The supreme court in Heggs declined to address the date on which the window for challenging the constitutionality of chapter 95-184 closed. See Heggs, 759 So.2d at 622. Based upon the date his offense occurred, Mr. Smith has standing to challenge his sentence only if May 24, 1997, constitutes the proper date on which the window closed. We now expressly adopt May 24, 1997, as the appropriate date.
The supreme court's recent decision in Salters v. State, 758 So.2d 667 (Fla.2000), supports this decision. In Salters, the supreme court held that the window for challenging the violent career criminal sentencing provisions created by chapter 95-182, Laws of Florida, opened on October 1, 1995, when chapter 95-182 became effective, and closed on May 24, 1997, when chapter 97-97, Laws of Florida, reenacted the amendments contained in chapter 95-182 as part of the biennial adoption process.
The supreme court in Salters rejected the State's argument that the legislature's enactment of chapter 96-388, Laws of Florida, which amended several statutory provisions previously addressed in chapter 95-182, cured the single-subject problems implicated in chapter 95-182. See Salters, 758 So.2d at 671. The supreme court instead concluded that the legislature's passage of chapter 96-388 failed to separate the dissimilar provisions contained in chapter 95-182 by reenacting them into law separately. Id. The supreme court accordingly held that the single-subject problems within chapter 95-182 were not cured until chapter 97-97 reenacted the amendments contained in chapter 95-182 as part of the biennial adoption process. Id.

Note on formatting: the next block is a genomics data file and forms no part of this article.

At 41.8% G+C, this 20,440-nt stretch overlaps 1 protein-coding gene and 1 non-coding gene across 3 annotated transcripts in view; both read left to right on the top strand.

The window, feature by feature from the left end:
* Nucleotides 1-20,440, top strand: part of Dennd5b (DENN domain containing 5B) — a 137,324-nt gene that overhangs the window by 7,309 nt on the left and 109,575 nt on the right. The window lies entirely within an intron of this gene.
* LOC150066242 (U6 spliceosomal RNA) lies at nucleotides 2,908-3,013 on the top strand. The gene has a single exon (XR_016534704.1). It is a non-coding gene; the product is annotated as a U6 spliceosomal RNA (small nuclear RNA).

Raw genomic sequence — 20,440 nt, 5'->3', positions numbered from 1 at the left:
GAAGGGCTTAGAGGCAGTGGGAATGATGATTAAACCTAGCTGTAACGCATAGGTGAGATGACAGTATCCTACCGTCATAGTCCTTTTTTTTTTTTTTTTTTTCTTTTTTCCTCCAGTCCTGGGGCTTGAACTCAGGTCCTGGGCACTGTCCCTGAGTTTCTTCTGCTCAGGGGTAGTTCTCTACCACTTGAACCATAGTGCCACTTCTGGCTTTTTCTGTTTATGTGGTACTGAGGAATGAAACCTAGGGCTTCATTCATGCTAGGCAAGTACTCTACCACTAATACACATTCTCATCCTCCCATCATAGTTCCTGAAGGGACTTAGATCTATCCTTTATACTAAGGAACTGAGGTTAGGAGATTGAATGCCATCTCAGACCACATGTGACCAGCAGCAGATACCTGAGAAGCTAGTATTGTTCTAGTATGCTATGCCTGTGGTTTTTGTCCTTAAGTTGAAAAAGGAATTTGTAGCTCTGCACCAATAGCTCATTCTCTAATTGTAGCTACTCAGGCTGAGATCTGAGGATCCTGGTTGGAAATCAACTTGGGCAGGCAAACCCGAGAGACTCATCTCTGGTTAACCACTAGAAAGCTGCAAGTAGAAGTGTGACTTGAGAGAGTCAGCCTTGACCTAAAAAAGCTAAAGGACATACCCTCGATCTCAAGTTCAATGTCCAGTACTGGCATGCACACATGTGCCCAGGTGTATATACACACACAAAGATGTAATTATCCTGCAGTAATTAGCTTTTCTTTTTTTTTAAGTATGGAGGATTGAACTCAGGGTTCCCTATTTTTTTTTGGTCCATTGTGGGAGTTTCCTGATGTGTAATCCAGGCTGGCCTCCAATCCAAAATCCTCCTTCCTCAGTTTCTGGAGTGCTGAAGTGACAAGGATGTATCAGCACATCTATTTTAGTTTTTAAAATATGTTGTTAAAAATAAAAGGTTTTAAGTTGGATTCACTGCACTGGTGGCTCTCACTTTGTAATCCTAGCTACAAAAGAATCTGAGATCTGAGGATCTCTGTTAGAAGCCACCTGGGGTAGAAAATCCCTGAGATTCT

The supreme court's analysis in Salters substantiates this court's conclusion in Heggs that the closing date for challenging the constitutionality of chapter 95-184 is May 24, 1997. Chapter 96-388 also made certain amendments to the sentencing guidelines provisions of chapter 95-184. Those amendments, however, did not cure the single-subject problems inherent in chapter 95-184 by separation and reenactment of the dissimilar provisions. As the First District points out in Henry v. State, 765So.2d 736, 2000 WL 632597 (Fla. 1st DCA May 18, 2000), the amendments to the sentencing guidelines provisions were not reenactments at all. Rather, those provisions of chapter 96-388 further amended the guidelines. Hence, as we concluded in Heggs, the single-subject problems within chapter 95-184 were not cured until the legislature's reenactment of the sentencing guidelines provisions in chapter 97-97. See 718 So.2d at 264 n. 1.
II. THE REMAND IN THIS CASE AND IN OTHER HEGGS CASES
The supreme court has announced that defendants such as Mr. Smith will benefit from its opinion in Heggs only if the sentence imposed under the 1995 sentencing guidelines would constitute an impermissible departure sentence under the 1994 guidelines. See Heggs, 759 So.2d at 627-28. This court has more than one hundred cases pending that have raised the Heggs issue. In some appeals, it is rather obvious that the defendant will be entitled to a new sentence; in others it is not. Rarely do we have an actual scoresheet prepared under the 1994 guidelines that was reviewed and approved by the trial court. Although this court could probably construct reasonable facsimiles of 1994 scoresheets in most of these appeals, the expertise to perform this task rests in the trial courts, and we are concerned that there will be contested issues of fact in some of these cases.